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    Thanks for that info @DDcorvus. I didn't know any population specifics, I just estimated from the number of holding facilities on ZTL that it was a smaller population. Has the population expanded/been expanding recently? It seems like the majority of holders have only acquired them in the last 10 years or so.

    The most common Cercopithecus species in North America is De Brazza's monkey (~60). Besides Wolf's guenon, other species from the genus that are bred here are red-tailed monkey (C. ascanius), and Diana monkey (C. diana). All 3 of those species number ~30 individuals each.

    I thought that we also bred lesser spot-nosed monkey (C. petaurista), but apparently there is no breeding program for them anymore so I'm not sure. Maybe they're being phased out now; makes sense, considering how small their population is. There are a couple of other species that will go ghost in the near future; a handful of blue monkeys (C. mitis), for instance.
     
  12. Nikola Chavkosk

    Nikola Chavkosk Well-Known Member

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    Another animal taxon present in America, but not in Europe is the Booted macaque. I have just found this. Assumably, more than 20 animals.
     
  13. Hyak_II

    Hyak_II Well-Known Member

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    North America FAR exceeds Europe in its cetacean program, by quite a longshot. There are 31 holders in the US, 2 in Canada, and some 30 odd holders in Mexico, totaling for 63 holders total (plus a large number of facilities nestled away in the Caribbean). Our Bottlenose Dolphin program is world class, we have a fully self sustaining population with many third and fourth generation captive bred animals, and will very likely have fifth generation captive breds within the next 3-6 years. While the American beluga population is struggling (but still numbers at 28 animals), Canada has bar none the worlds best beluga breeding program, with 52 animals and more being born every year, all at a single facility!!

    In comparison, the majority of dolphins in Europe are either first or second generation captive bred, and they are struggling to produce third generation animals (they few of which currently alive are still years away from breeding), and within the European union, there is only a single holder of beluga, and they have only managed to produce a single surviving calf in the 10+ years they have had the pair. Outside of the EU, the majority of animals (consisting mainly of Black Sea Bottlenoses and Belugas, with increasing numbers of Pacific Bottlenoses), are mainly wild caught, with a smattering of first generation animals and a handful of very rare second generation births.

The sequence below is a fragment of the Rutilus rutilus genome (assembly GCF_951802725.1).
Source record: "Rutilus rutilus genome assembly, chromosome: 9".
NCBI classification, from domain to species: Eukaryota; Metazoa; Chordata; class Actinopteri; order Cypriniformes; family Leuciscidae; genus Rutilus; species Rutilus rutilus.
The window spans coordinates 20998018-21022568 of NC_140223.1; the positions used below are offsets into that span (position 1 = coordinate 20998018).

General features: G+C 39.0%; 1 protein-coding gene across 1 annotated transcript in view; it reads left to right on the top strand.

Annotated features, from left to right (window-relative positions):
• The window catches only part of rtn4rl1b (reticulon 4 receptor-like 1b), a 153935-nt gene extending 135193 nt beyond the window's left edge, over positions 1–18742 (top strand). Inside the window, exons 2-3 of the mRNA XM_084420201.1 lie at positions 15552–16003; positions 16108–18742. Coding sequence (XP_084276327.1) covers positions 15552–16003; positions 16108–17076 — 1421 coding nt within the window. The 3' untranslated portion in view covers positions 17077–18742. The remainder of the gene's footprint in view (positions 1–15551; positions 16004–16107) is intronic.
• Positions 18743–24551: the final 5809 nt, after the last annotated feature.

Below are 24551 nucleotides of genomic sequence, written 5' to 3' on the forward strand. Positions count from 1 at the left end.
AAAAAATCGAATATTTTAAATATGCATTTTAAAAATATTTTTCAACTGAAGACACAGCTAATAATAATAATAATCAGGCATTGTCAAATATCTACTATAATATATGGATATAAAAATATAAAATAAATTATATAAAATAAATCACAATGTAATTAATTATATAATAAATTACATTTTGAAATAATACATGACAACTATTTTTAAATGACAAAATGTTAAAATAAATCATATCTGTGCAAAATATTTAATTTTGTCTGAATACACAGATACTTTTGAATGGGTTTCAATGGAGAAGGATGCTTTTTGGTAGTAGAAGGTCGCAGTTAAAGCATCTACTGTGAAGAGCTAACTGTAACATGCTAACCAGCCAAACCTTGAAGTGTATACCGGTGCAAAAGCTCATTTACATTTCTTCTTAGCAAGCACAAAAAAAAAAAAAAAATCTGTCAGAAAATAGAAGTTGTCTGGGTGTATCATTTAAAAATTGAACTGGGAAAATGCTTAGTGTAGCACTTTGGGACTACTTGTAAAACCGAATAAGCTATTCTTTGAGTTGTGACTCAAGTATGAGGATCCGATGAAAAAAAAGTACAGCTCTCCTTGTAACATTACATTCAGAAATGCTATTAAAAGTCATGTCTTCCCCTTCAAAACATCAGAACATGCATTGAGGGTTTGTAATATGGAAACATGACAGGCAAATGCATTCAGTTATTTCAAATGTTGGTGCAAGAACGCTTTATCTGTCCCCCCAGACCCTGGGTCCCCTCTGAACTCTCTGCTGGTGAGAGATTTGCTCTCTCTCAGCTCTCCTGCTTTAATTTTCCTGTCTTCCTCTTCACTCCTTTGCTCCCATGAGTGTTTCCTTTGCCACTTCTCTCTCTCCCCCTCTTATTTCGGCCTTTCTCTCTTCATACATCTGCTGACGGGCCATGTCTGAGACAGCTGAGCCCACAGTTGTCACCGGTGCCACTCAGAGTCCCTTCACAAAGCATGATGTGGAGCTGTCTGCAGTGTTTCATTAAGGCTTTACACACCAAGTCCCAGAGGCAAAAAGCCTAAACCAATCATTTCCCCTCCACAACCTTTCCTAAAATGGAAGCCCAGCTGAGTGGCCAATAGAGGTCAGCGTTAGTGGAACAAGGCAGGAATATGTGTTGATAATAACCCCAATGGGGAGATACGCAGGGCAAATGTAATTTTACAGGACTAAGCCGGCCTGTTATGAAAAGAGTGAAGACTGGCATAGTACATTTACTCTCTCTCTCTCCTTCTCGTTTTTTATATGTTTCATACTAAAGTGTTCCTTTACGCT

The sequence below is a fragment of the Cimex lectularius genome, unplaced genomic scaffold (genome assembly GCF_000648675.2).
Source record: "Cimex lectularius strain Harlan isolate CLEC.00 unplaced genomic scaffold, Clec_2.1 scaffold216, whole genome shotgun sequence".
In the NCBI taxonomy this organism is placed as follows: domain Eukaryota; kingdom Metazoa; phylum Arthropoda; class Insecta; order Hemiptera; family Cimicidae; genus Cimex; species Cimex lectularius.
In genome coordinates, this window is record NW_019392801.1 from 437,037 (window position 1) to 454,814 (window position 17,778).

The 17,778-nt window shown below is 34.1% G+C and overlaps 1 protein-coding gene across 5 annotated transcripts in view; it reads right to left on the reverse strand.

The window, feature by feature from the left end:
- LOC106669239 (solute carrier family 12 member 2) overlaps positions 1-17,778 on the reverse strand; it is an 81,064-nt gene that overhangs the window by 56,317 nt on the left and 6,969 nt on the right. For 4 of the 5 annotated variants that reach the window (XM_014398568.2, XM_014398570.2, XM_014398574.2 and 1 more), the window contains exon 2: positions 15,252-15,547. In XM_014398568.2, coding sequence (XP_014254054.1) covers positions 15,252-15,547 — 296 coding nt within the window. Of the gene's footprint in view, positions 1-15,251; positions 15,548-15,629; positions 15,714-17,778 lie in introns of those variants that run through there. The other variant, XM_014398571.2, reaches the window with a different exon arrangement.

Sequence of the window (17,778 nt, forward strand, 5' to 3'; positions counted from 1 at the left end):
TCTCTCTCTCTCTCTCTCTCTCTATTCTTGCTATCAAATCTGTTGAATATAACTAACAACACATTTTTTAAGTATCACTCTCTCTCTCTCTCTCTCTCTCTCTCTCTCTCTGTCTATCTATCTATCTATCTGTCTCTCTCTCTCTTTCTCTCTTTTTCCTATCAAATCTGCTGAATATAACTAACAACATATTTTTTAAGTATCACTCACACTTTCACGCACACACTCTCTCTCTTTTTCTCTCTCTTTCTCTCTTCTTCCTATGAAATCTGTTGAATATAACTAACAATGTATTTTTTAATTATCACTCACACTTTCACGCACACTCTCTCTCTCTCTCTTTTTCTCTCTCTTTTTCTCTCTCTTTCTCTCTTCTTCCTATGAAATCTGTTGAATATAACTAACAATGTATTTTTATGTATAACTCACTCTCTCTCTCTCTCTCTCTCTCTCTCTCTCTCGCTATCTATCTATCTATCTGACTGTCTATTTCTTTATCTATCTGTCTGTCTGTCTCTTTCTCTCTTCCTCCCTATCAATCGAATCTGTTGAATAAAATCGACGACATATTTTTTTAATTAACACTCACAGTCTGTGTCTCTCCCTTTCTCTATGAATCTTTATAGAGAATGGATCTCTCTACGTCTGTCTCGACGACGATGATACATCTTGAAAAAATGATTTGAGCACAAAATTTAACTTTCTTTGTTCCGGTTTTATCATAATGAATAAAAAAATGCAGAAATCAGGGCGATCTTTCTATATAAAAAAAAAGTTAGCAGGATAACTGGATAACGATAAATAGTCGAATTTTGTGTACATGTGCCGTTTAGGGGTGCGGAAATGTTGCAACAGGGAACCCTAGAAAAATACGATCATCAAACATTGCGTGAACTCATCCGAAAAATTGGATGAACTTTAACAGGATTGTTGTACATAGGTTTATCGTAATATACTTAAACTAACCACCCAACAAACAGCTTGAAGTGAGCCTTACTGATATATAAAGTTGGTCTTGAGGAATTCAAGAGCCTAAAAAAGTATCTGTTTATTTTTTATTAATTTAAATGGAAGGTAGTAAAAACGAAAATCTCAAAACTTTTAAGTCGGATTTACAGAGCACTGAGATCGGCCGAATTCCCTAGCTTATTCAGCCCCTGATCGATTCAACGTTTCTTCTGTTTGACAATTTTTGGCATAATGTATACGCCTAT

North America also plows ahead in pure numbers, with ~625 animals in the US and Canada, with roughly another 300 or so in Mexico, making for a grand total of close to a thousand animals. While I'm not certain of the exact numbers in Europe, I can fully assure you the numbers are far less within the EU (they're hovering just a few animals over 300 right now), plus probably another 200 or so within the rest of Europe. Making for a total of around five to 6 hundred, total.
     
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  14. jayjds2

    jayjds2 Well-Known Member

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    "Present" is stretching it, with a 23-strong population (in a small non-AZA zoo) that presumably came from quite a small founder base 50-60 years ago. It can't be long until the population crashes due to inbreeding.
     
  15. animalszoos

    animalszoos Well-Known Member

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    I'm not sure if they have already been mentioned but aren't manatees - specifically Florida manatees- more numerous in America than in Europe.
     
  16. Pertinax

    Pertinax Well-Known Member

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    Wolf's Guenon( is it a genuine species or just a subspecies?) is another Primate example.
     
  17. temp

    temp Well-Known Member

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    Yes and no. There are obviously wild (!) Florida manatees in USA, but captives are largely restricted to rehabilitated individuals at a few facilities, which generally are released again once ready. There are no Florida's in Europe where the West Indian manatee subspecies kept is the Caribbean (or, if you split it based on the gentic studies, South American). In summary, there are more manatees in captivity in Europe than USA, but Europe's are all Caribbean (South American), while the relatively small number in the US are Caribbean (South American) at Dallas World Aquarium, and rehabbed Florida at a few other facilities. Regardless, all these are part of a single species, the West Indian manatee, and practically identical in external appearance.
     
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  18. lintworm

    lintworm Moderator Staff Member

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    Originally classified as a subspecies from C. pogonias, but now widely accepted as a real species, which was already the case in the 1993 version of Wilson & Reeder's Mammal Species of the World.